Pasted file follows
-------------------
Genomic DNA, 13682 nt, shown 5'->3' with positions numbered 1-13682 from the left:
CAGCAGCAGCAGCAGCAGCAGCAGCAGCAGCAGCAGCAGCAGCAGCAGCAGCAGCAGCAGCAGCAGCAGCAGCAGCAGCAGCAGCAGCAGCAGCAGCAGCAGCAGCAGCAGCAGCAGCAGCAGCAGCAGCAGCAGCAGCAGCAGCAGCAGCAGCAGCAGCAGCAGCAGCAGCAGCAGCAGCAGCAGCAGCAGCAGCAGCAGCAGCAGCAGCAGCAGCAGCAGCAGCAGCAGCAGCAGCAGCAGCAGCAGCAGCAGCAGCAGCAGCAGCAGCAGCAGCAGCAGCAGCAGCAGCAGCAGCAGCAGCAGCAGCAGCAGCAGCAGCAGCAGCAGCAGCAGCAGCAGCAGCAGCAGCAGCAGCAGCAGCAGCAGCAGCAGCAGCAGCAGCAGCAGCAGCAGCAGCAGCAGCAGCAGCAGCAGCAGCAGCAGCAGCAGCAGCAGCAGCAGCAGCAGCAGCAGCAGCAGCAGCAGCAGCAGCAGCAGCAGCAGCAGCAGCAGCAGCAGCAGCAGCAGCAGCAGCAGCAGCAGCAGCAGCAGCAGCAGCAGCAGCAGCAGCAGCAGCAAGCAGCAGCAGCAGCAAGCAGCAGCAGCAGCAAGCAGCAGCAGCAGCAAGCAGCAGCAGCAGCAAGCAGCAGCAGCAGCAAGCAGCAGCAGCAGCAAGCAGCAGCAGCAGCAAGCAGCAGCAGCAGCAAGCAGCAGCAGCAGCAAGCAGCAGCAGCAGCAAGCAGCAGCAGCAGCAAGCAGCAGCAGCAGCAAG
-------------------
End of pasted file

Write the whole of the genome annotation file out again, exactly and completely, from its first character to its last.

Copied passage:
Genomic DNA, 13682 nt, shown 5'->3' with positions numbered 1-13682 from the left:
CAGCAGCAGCAGCAGCAGCAGCAGCAGCAGCAGCAGCAGCAGCAGCAGCAGCAGCAGCAGCAGCAGCAGCAGCAGCAGCAGCAGCAGCAGCAGCAGCAGCAGCAGCAGCAGCAGCAGCAGCAGCAGCAGCAGCAGCAGCAGCAGCAGCAGCAGCAGCAGCAGCAGCAGCAGCAGCAGCAGCAGCAGCAGCAGCAGCAGCAGCAGCAGCAGCAGCAGCAGCAGCAGCAGCAGCAGCAGCAGCAGCAGCAGCAGCAGCAGCAGCAGCAGCAGCAGCAGCAGCAGCAGCAGCAGCAGCAGCAGCAGCAGCAGCAGCAGCAGCAGCAGCAGCAGCAGCAGCAGCAGCAGCAGCAGCAGCAGCAGCAGCAGCAGCAGCAGCAGCAGCAGCAGCAGCAGCAGCAGCAGCAGCAGCAGCAGCAGCAGCAGCAGCAGCAGCAGCAGCAGCAGCAGCAGCAGCAGCAGCAGCAGCAGCAGCAGCAGCAGCAGCAGCAGCAGCAGCAGCAGCAGCAGCAGCAGCAGCAGCAGCAGCAGCAGCAGCAGCAGCAGCAGCAGCAGCAGCAGCAAGCAGCAGCAGCAGCAAGCAGCAGCAGCAGCAAGCAGCAGCAGCAGCAAGCAGCAGCAGCAGCAAGCAGCAGCAGCAGCAAGCAGCAGCAGCAGCAAGCAGCAGCAGCAGCAAGCAGCAGCAGCAGCAAGCAGCAGCAGCAGCAAGCAGCAGCAGCAGCAAGCAGCAGCAGCAGCAAGCAGCAGCAGCAGCAAG